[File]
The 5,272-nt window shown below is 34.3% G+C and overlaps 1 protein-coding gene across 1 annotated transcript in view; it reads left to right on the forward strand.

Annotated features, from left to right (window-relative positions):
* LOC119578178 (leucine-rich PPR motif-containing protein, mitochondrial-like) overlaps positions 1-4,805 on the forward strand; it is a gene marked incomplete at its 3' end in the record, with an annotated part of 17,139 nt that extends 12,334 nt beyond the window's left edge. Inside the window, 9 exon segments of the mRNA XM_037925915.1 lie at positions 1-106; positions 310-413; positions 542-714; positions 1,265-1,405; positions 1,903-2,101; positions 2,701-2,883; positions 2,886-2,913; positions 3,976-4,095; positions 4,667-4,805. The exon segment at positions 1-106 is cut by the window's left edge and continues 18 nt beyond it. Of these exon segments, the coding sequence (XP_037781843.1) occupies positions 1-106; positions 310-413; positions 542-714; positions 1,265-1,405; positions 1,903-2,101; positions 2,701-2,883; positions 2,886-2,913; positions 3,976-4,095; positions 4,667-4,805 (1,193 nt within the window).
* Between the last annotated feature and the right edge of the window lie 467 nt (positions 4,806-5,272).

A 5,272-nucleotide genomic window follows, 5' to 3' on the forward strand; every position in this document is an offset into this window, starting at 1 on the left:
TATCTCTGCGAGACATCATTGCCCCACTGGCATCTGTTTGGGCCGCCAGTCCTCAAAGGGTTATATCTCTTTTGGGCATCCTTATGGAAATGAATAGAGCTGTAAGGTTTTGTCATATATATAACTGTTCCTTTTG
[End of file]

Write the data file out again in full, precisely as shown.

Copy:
The 5,272-nt window shown below is 34.3% G+C and overlaps 1 protein-coding gene across 1 annotated transcript in view; it reads left to right on the forward strand.

Annotated features, from left to right (window-relative positions):
* LOC119578178 (leucine-rich PPR motif-containing protein, mitochondrial-like) overlaps positions 1-4,805 on the forward strand; it is a gene marked incomplete at its 3' end in the record, with an annotated part of 17,139 nt that extends 12,334 nt beyond the window's left edge. Inside the window, 9 exon segments of the mRNA XM_037925915.1 lie at positions 1-106; positions 310-413; positions 542-714; positions 1,265-1,405; positions 1,903-2,101; positions 2,701-2,883; positions 2,886-2,913; positions 3,976-4,095; positions 4,667-4,805. The exon segment at positions 1-106 is cut by the window's left edge and continues 18 nt beyond it. Of these exon segments, the coding sequence (XP_037781843.1) occupies positions 1-106; positions 310-413; positions 542-714; positions 1,265-1,405; positions 1,903-2,101; positions 2,701-2,883; positions 2,886-2,913; positions 3,976-4,095; positions 4,667-4,805 (1,193 nt within the window).
* Between the last annotated feature and the right edge of the window lie 467 nt (positions 4,806-5,272).

A 5,272-nucleotide genomic window follows, 5' to 3' on the forward strand; every position in this document is an offset into this window, starting at 1 on the left:
TATCTCTGCGAGACATCATTGCCCCACTGGCATCTGTTTGGGCCGCCAGTCCTCAAAGGGTTATATCTCTTTTGGGCATCCTTATGGAAATGAATAGAGCTGTAAGGTTTTGTCATATATATAACTGTTCCTTTTG